Foretaste of this issue

As always I give a taste of what is in this issue and take this opportunity to thank are contributors.

Our regulars are joined this week by Nigel Peach, Pete Cabin, Paul Villani and Stefan Schnell, whilst regulars have more local pictures. 

On a cold February 8th Gavin Francis caught 886 with a link40 working in Stokenchurch.

Nigel Peach caught 241 climbing Treadaway Hill with a 35 service on February 8th.

Carousel's 241 is seen with a 36 working in The Eden Bus Station on February 12th by Pete Cabin.
242 has not been seen now for several days and one wonders what the problem is?

Ex Oxford tube 50279 seen at Cumbernauld i9n new guise for megabus on February 8th by Paul Villani via Martyn Sacaloff.

Ex Oxford tube now in citylink livery, 50266 is seen working an M92 service at Broxbourne, Perth on February 5th by Stefan Schnell.
Since the last picture of this coach, it has now acquired fleet number. More pictures are under the Oxford tube heading below.

Jack Cooper brings us news on the X90 Interdecks now with Go North West.

New vehicle numbers are falling

In these difficult times one wonders if and when things will return to some kind of normality? So many people are working from home, so can this change? Companies it appears are happy to continue this for time to come so that the "commuter" could be a thing of the past. It may be months or even years before we might experience things as they were or in a worst case scenario things as they will become. To me this bodes ill for the future of commuter/community transport. Although I am now in my twilight years, I do feel for the youngsters who have missed so much schooling which may lead to a lost generation.

Some readers may comment that I am too old to appreciate the future and all that it holds, so may I say no to that feeling as we all have time to reflect on what is happening to our society.

For interests sake in our own hobby I note the following 2nd part comparison for new PCV registrations in 2019, 2020 and 2021.

Plate year new registrations comment
68 1556 full half
69 1162 full half
70 574 to February 13th 2021

Thus registrations from two years ago are down by 62.6% in two years. Indeed 10 years ago for this quarter the figure was 1631. When we get to the end of February a full year comparison will be of further interest.

Even more concerning is the drop in now coach numbers/operators which will see another significant drop. Below are the figures for the last three years first half registrations.

Plate year new registrations comment
18 1678 full half
19 1724 full half
20 845 full half

This figure shows a 50.2% drop in two years, 2018 to 2020. The curtailing of many express services has also been significant.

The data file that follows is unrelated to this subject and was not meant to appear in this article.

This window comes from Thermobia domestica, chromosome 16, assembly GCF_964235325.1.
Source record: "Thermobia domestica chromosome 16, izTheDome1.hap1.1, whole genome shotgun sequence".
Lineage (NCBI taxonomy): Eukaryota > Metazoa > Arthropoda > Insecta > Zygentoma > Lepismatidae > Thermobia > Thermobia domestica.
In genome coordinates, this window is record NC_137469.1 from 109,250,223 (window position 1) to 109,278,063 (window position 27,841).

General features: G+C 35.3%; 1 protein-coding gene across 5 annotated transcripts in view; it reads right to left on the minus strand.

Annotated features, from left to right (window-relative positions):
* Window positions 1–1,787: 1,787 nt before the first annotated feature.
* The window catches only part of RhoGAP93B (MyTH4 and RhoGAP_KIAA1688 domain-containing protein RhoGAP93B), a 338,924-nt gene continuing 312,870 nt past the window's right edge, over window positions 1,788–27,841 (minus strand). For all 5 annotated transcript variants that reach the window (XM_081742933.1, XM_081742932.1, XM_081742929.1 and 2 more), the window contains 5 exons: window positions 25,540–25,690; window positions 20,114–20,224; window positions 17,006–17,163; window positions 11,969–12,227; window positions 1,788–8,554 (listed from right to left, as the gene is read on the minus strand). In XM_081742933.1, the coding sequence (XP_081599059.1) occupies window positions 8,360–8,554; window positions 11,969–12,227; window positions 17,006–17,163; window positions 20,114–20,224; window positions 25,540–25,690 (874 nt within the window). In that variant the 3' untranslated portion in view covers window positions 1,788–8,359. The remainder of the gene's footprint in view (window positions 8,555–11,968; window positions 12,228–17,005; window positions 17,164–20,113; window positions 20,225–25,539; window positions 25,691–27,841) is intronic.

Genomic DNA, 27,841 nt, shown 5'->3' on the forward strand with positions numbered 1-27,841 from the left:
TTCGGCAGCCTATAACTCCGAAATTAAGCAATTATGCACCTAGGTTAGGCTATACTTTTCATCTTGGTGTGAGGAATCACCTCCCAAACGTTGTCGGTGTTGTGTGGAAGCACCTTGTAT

Finally I don't wish to appear a harbinger of doom but the facts speak for themselves. I suggest we may not see a better increase in recovery before 2025.




Oxford Bus Company has confirmed Blue Skye Thinking as the winner of the eagerly contested Brand the Bus competition.

The children’s brain tumour charity has been invited to work with Oxford Bus Company to design a bus wrap featuring the brand colours, logo and messages of the organisation. It was selected by a judging panel from a top ten group of good causes which had earned the most public votes from 23 original entries.

Oxford Bus Company has also awarded the space on a bus rear for branding to second placed Abingdon Riding for the Disabled Association, a charity that enriches the lives of disabled adults and children via horses.

Reducing the Risk (of Domestic Abuse) came third and Against Breast Cancer fourth in the final placements and both will receive marketing support. The winners were decided by a judging panel, which included BBC Radio Oxford presenter Kat Orman, Grant Hayward from Collaborent and representatives from Oxford Bus Company.

The winner was revealed live on BBC Radio Oxford by Kat Orman.

Phil Southall, Oxford Bus Company Managing Director, said: “Congratulations to Blue Skye Thinking and to everyone who entered. It was an incredibly close call to select the final three and the overall winner from so many fantastic good causes. Blue Skye Thinking put a lot into their submission, including details of a wider marketing campaign involving the bus over a prolonged period. They also achieved the most public votes and so were worthy winners. We are looking forward to working with them on their design for a bus.

“The final decision was so close that we decided to award Abingdon Riding for the Disabled with a bus rear in recognition of the great work they do. We will also look at how we can support Reducing the Risk to raise the profile of the good work that they do.